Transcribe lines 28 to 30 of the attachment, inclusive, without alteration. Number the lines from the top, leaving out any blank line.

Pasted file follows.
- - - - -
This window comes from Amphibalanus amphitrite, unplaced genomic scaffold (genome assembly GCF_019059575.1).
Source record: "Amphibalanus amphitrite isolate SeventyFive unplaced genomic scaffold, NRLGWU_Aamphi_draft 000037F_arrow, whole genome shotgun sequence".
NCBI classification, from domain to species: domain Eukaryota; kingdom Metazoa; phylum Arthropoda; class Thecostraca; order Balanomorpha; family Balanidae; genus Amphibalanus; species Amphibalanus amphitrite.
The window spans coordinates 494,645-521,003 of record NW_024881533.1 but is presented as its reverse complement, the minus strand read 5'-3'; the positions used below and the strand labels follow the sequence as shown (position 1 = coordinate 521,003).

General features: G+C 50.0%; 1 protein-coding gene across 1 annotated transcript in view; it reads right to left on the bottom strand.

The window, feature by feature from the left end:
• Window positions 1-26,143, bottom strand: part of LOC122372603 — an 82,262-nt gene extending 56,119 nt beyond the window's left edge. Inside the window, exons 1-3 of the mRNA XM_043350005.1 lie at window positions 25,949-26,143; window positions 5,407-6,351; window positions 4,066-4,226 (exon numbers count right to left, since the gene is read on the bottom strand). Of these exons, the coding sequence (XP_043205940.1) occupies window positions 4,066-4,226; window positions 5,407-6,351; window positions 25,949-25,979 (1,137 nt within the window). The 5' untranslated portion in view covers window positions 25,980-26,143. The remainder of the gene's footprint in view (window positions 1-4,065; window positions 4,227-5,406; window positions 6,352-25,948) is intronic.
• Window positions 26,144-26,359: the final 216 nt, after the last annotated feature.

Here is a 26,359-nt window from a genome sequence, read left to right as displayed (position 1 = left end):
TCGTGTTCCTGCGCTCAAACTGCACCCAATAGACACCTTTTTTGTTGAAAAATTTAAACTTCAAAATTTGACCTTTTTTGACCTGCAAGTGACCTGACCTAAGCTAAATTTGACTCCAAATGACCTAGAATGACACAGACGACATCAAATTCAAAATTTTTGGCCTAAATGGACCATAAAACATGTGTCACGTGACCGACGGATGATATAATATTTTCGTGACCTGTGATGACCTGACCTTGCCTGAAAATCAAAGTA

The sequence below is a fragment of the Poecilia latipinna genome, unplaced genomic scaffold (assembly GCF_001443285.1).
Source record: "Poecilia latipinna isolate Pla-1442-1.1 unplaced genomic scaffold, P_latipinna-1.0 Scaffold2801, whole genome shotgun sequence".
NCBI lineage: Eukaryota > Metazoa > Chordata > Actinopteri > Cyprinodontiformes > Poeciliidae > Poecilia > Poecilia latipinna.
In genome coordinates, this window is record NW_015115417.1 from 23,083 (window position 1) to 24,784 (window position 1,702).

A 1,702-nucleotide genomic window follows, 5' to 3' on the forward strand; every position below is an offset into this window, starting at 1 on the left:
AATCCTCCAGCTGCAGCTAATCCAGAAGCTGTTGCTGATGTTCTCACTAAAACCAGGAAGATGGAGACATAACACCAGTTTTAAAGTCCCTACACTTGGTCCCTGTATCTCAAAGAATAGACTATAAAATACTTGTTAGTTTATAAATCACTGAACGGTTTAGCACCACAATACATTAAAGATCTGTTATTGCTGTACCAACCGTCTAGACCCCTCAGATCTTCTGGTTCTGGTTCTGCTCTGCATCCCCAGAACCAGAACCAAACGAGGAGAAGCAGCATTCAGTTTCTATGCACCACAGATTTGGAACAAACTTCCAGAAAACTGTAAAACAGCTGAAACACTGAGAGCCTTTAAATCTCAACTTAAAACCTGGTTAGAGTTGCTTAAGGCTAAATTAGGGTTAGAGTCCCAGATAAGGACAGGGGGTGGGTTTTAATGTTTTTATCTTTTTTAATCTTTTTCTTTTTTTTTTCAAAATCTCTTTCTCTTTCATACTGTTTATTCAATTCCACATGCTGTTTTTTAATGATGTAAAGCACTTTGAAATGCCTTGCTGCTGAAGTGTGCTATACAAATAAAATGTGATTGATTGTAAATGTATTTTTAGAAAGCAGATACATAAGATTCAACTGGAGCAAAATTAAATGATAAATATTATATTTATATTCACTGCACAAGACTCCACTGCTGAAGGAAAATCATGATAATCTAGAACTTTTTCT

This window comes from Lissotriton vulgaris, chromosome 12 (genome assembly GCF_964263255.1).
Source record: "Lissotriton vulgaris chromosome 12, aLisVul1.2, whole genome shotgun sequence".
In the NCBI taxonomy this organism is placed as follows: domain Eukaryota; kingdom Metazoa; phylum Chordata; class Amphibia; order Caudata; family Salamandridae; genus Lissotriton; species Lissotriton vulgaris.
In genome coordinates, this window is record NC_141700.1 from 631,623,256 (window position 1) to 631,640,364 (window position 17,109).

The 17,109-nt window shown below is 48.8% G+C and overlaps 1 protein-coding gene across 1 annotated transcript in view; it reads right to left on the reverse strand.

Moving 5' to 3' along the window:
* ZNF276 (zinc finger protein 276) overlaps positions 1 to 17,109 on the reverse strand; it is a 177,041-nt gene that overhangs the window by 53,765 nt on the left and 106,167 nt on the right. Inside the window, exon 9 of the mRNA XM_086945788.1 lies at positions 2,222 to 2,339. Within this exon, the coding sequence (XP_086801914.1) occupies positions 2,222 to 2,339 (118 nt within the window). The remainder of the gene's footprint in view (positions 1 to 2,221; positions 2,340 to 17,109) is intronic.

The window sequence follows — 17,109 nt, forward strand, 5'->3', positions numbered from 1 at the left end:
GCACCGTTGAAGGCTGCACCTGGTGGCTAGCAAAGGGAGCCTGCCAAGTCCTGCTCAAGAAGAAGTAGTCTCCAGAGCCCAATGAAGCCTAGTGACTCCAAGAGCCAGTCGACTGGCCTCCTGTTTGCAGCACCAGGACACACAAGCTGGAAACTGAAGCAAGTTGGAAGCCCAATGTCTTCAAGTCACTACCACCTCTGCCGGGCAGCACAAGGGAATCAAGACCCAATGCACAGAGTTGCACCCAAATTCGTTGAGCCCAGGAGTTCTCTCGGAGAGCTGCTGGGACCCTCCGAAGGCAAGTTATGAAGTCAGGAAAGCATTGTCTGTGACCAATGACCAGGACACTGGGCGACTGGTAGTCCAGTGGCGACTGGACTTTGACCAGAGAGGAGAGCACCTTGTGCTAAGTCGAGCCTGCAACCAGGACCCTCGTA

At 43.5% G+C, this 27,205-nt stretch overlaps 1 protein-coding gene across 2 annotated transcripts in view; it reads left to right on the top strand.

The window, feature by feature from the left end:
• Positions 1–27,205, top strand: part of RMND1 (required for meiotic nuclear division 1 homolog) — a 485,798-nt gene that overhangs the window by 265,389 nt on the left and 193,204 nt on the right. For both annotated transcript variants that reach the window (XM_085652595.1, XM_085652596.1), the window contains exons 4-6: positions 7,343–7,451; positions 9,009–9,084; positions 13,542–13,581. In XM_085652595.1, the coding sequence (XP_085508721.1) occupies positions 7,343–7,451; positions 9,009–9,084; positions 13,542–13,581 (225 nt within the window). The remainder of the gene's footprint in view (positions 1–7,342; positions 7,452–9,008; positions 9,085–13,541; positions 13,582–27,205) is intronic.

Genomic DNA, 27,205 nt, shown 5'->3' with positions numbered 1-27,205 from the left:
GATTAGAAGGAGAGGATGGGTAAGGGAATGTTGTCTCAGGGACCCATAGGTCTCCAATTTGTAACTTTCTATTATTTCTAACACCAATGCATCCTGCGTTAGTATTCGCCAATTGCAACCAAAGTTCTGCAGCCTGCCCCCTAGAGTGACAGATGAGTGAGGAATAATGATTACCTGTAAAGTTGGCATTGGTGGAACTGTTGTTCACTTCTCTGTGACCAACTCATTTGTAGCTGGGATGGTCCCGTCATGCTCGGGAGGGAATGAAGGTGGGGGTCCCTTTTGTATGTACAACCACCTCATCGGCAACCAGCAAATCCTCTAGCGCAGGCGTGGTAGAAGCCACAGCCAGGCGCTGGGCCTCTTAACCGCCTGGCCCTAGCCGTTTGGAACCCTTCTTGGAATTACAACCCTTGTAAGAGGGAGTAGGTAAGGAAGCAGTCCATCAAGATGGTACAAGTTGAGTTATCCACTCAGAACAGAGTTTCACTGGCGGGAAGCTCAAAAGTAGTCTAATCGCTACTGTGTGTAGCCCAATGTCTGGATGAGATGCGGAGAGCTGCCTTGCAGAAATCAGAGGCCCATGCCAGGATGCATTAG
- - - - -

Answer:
• Positions 1–27,205, top strand: part of RMND1 (required for meiotic nuclear division 1 homolog) — a 485,798-nt gene that overhangs the window by 265,389 nt on the left and 193,204 nt on the right. For both annotated transcript variants that reach the window (XM_085652595.1, XM_085652596.1), the window contains exons 4-6: positions 7,343–7,451; positions 9,009–9,084; positions 13,542–13,581. In XM_085652595.1, the coding sequence (XP_085508721.1) occupies positions 7,343–7,451; positions 9,009–9,084; positions 13,542–13,581 (225 nt within the window). The remainder of the gene's footprint in view (positions 1–7,342; positions 7,452–9,008; positions 9,085–13,541; positions 13,582–27,205) is intronic.

Genomic DNA, 27,205 nt, shown 5'->3' with positions numbered 1-27,205 from the left:
GATTAGAAGGAGAGGATGGGTAAGGGAATGTTGTCTCAGGGACCCATAGGTCTCCAATTTGTAACTTTCTATTATTTCTAACACCAATGCATCCTGCGTTAGTATTCGCCAATTGCAACCAAAGTTCTGCAGCCTGCCCCCTAGAGTGACAGATGAGTGAGGAATAATGATTACCTGTAAAGTTGGCATTGGTGGAACTGTTGTTCACTTCTCTGTGACCAACTCATTTGTAGCTGGGATGGTCCCGTCATGCTCGGGAGGGAATGAAGGTGGGGGTCCCTTTTGTATGTACAACCACCTCATCGGCAACCAGCAAATCCTCTAGCGCAGGCGTGGTAGAAGCCACAGCCAGGCGCTGGGCCTCTTAACCGCCTGGCCCTAGCCGTTTGGAACCCTTCTTGGAATTACAACCCTTGTAAGAGGGAGTAGGTAAGGAAGCAGTCCATCAAGATGGTACAAGTTGAGTTATCCACTCAGAACAGAGTTTCACTGGCGGGAAGCTCAAAAGTAGTCTAATCGCTACTGTGTGTAGCCCAATGTCTGGATGAGATGCGGAGAGCTGCCTTGCAGAAATCAGAGGCCCATGCCAGGATGCATTAG